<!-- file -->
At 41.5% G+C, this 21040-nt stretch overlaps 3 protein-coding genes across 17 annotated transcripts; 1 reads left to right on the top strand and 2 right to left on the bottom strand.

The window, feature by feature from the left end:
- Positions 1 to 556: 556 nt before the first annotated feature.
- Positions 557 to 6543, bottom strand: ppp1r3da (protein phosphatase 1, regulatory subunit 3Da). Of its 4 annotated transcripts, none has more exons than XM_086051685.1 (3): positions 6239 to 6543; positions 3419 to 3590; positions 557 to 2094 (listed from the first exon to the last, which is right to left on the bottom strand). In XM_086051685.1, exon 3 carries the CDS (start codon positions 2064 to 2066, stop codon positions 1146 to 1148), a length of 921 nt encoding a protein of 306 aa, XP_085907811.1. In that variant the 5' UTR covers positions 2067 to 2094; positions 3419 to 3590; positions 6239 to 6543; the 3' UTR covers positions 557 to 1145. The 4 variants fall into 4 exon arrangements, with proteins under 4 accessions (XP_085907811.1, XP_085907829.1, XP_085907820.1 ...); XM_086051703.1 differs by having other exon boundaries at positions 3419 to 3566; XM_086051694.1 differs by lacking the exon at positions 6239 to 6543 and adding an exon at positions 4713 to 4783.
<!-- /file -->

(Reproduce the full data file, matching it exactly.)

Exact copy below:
At 41.5% G+C, this 21040-nt stretch overlaps 3 protein-coding genes across 17 annotated transcripts; 1 reads left to right on the top strand and 2 right to left on the bottom strand.

The window, feature by feature from the left end:
- Positions 1 to 556: 556 nt before the first annotated feature.
- Positions 557 to 6543, bottom strand: ppp1r3da (protein phosphatase 1, regulatory subunit 3Da). Of its 4 annotated transcripts, none has more exons than XM_086051685.1 (3): positions 6239 to 6543; positions 3419 to 3590; positions 557 to 2094 (listed from the first exon to the last, which is right to left on the bottom strand). In XM_086051685.1, exon 3 carries the CDS (start codon positions 2064 to 2066, stop codon positions 1146 to 1148), a length of 921 nt encoding a protein of 306 aa, XP_085907811.1. In that variant the 5' UTR covers positions 2067 to 2094; positions 3419 to 3590; positions 6239 to 6543; the 3' UTR covers positions 557 to 1145. The 4 variants fall into 4 exon arrangements, with proteins under 4 accessions (XP_085907811.1, XP_085907829.1, XP_085907820.1 ...); XM_086051703.1 differs by having other exon boundaries at positions 3419 to 3566; XM_086051694.1 differs by lacking the exon at positions 6239 to 6543 and adding an exon at positions 4713 to 4783.